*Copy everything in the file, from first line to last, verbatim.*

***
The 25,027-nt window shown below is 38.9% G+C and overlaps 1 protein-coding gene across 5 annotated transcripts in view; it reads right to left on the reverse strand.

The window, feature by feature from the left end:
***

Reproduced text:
The 25,027-nt window shown below is 38.9% G+C and overlaps 1 protein-coding gene across 5 annotated transcripts in view; it reads right to left on the reverse strand.

The window, feature by feature from the left end: